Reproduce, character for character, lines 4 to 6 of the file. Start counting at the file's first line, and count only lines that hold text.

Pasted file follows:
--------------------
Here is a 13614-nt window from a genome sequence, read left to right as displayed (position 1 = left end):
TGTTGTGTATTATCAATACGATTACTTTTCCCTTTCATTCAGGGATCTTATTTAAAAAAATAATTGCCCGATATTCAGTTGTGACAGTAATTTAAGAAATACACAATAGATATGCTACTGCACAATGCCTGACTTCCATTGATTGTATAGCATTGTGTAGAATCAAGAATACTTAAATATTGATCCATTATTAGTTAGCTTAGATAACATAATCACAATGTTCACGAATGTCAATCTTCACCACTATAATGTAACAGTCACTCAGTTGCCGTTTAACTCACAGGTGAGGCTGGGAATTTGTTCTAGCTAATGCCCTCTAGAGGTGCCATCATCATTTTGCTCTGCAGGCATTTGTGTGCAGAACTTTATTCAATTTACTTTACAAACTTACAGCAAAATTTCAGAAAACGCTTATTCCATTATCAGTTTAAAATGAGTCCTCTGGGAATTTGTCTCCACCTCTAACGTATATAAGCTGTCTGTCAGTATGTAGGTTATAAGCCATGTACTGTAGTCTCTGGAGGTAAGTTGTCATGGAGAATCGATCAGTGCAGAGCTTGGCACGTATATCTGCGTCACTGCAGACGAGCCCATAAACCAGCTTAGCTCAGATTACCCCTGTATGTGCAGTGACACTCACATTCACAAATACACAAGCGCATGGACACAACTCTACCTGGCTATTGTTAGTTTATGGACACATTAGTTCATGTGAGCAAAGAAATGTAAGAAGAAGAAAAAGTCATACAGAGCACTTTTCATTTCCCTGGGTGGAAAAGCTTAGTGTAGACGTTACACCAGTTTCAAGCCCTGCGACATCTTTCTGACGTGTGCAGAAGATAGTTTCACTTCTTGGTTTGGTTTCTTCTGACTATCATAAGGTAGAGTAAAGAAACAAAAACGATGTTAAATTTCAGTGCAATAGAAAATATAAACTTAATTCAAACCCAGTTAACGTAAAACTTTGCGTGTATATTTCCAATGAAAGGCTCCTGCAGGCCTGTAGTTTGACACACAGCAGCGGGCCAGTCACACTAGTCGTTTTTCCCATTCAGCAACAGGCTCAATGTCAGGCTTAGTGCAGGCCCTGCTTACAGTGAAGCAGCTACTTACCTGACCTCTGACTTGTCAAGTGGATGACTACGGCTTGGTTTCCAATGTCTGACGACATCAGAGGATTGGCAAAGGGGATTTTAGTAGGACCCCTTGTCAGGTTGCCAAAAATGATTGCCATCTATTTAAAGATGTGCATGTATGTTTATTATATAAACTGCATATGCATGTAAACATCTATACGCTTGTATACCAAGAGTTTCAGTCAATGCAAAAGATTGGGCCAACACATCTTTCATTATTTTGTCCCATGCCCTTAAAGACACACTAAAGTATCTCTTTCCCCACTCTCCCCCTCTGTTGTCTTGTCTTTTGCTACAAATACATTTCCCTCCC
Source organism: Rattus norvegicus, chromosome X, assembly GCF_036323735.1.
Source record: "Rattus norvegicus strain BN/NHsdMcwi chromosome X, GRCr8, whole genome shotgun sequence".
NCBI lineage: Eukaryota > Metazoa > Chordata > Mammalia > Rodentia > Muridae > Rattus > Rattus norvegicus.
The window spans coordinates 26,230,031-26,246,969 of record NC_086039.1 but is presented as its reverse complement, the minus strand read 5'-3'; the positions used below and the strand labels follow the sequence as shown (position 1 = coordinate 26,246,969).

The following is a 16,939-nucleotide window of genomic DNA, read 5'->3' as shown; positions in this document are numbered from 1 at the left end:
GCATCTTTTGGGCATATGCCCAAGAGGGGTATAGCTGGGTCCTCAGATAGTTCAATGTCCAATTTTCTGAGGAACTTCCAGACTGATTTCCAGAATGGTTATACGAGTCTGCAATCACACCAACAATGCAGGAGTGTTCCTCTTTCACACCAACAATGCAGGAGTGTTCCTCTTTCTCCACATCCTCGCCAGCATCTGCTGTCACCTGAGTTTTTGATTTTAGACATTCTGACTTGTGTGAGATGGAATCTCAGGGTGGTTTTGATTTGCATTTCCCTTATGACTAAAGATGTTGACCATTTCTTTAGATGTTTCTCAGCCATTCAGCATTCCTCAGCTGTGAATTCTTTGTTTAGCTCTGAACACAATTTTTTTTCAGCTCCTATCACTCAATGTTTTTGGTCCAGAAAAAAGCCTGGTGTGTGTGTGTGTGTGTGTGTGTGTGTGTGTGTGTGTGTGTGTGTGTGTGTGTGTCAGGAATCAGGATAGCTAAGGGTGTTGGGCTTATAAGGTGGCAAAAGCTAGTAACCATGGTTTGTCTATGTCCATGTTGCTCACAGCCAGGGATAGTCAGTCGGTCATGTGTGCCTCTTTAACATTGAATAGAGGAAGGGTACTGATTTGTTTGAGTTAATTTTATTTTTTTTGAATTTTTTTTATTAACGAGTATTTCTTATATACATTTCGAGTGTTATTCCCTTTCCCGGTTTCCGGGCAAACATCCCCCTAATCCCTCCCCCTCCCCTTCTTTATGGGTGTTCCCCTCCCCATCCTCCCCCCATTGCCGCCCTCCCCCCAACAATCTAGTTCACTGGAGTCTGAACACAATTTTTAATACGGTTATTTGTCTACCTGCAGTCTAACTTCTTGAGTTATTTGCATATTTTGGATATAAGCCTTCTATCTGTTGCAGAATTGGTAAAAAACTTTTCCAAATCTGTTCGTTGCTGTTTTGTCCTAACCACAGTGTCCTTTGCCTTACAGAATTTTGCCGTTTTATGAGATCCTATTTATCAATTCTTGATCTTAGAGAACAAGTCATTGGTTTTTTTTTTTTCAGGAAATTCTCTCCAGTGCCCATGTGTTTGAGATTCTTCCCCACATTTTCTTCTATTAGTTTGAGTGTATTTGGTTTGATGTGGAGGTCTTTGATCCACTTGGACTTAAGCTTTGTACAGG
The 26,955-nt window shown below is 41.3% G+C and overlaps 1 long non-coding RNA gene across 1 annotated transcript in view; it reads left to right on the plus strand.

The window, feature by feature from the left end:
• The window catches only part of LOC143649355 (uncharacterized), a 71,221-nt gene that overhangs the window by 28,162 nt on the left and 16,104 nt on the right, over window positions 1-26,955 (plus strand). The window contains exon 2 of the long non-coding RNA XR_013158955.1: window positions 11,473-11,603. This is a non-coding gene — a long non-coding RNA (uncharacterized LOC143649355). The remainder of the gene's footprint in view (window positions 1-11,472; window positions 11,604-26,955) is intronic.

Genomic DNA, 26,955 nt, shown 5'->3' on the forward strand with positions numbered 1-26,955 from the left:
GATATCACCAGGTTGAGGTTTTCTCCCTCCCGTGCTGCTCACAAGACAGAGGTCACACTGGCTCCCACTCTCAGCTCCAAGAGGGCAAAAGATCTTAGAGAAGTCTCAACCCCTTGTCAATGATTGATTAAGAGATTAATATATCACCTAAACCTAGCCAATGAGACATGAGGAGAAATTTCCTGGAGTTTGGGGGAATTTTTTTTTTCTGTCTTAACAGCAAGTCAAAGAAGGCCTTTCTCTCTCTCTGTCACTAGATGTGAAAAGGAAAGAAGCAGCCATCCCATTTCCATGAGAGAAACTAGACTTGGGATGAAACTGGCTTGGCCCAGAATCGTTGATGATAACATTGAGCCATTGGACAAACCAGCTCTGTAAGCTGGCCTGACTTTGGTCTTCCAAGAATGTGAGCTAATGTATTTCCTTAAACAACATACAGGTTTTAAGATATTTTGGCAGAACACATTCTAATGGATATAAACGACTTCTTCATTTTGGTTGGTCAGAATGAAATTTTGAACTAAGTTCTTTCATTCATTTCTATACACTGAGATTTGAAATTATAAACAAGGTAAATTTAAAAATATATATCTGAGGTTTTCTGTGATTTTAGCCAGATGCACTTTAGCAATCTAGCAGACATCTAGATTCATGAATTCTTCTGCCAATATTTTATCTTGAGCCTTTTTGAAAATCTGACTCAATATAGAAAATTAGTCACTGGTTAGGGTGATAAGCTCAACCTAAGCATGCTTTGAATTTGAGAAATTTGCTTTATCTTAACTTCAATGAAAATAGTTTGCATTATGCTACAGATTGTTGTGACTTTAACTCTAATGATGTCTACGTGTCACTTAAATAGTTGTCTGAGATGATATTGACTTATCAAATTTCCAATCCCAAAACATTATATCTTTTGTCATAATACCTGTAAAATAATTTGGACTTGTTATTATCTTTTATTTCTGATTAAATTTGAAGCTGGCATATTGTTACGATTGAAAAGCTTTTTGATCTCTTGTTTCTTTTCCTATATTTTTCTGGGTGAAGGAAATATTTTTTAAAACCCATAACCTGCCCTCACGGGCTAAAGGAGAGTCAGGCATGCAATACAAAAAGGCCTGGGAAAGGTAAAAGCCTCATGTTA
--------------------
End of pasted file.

Source record: "Rattus norvegicus strain BN/NHsdMcwi chromosome X, GRCr8, whole genome shotgun sequence".
NCBI lineage: Eukaryota > Metazoa > Chordata > Mammalia > Rodentia > Muridae > Rattus > Rattus norvegicus.
The window spans coordinates 26,230,031-26,246,969 of record NC_086039.1 but is presented as its reverse complement, the minus strand read 5'-3'; the positions used below and the strand labels follow the sequence as shown (position 1 = coordinate 26,246,969).